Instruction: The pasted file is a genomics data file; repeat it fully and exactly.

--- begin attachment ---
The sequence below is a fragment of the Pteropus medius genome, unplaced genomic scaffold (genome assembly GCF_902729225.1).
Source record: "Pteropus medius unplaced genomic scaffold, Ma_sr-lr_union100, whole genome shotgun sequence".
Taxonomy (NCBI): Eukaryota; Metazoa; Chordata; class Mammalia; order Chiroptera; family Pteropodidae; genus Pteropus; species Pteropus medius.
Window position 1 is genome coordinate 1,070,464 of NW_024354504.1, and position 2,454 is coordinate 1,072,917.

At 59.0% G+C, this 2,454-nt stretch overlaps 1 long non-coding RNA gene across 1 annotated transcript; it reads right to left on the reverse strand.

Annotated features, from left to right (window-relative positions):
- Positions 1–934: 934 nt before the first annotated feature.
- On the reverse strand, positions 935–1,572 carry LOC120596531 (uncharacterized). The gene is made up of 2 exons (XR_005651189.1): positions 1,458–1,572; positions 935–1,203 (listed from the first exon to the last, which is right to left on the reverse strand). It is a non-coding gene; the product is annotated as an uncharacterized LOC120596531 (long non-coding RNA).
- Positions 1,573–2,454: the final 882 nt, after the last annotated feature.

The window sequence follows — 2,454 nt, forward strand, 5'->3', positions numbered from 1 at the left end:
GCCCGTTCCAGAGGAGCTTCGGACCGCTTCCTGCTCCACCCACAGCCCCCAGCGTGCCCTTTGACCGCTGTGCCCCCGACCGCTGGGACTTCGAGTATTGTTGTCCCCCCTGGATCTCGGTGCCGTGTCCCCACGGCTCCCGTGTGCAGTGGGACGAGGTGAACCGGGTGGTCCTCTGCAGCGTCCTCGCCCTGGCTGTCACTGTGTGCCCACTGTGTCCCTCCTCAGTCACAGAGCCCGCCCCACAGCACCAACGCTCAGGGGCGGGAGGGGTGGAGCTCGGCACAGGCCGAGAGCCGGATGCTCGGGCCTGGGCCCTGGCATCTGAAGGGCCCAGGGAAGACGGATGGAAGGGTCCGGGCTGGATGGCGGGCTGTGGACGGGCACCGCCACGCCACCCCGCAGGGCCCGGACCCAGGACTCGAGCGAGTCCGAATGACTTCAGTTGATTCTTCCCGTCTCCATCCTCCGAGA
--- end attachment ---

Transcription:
The sequence below is a fragment of the Pteropus medius genome, unplaced genomic scaffold (genome assembly GCF_902729225.1).
Source record: "Pteropus medius unplaced genomic scaffold, Ma_sr-lr_union100, whole genome shotgun sequence".
Taxonomy (NCBI): Eukaryota; Metazoa; Chordata; class Mammalia; order Chiroptera; family Pteropodidae; genus Pteropus; species Pteropus medius.
Window position 1 is genome coordinate 1,070,464 of NW_024354504.1, and position 2,454 is coordinate 1,072,917.

At 59.0% G+C, this 2,454-nt stretch overlaps 1 long non-coding RNA gene across 1 annotated transcript; it reads right to left on the reverse strand.

Annotated features, from left to right (window-relative positions):
- Positions 1–934: 934 nt before the first annotated feature.
- On the reverse strand, positions 935–1,572 carry LOC120596531 (uncharacterized). The gene is made up of 2 exons (XR_005651189.1): positions 1,458–1,572; positions 935–1,203 (listed from the first exon to the last, which is right to left on the reverse strand). It is a non-coding gene; the product is annotated as an uncharacterized LOC120596531 (long non-coding RNA).
- Positions 1,573–2,454: the final 882 nt, after the last annotated feature.

The window sequence follows — 2,454 nt, forward strand, 5'->3', positions numbered from 1 at the left end:
GCCCGTTCCAGAGGAGCTTCGGACCGCTTCCTGCTCCACCCACAGCCCCCAGCGTGCCCTTTGACCGCTGTGCCCCCGACCGCTGGGACTTCGAGTATTGTTGTCCCCCCTGGATCTCGGTGCCGTGTCCCCACGGCTCCCGTGTGCAGTGGGACGAGGTGAACCGGGTGGTCCTCTGCAGCGTCCTCGCCCTGGCTGTCACTGTGTGCCCACTGTGTCCCTCCTCAGTCACAGAGCCCGCCCCACAGCACCAACGCTCAGGGGCGGGAGGGGTGGAGCTCGGCACAGGCCGAGAGCCGGATGCTCGGGCCTGGGCCCTGGCATCTGAAGGGCCCAGGGAAGACGGATGGAAGGGTCCGGGCTGGATGGCGGGCTGTGGACGGGCACCGCCACGCCACCCCGCAGGGCCCGGACCCAGGACTCGAGCGAGTCCGAATGACTTCAGTTGATTCTTCCCGTCTCCATCCTCCGAGA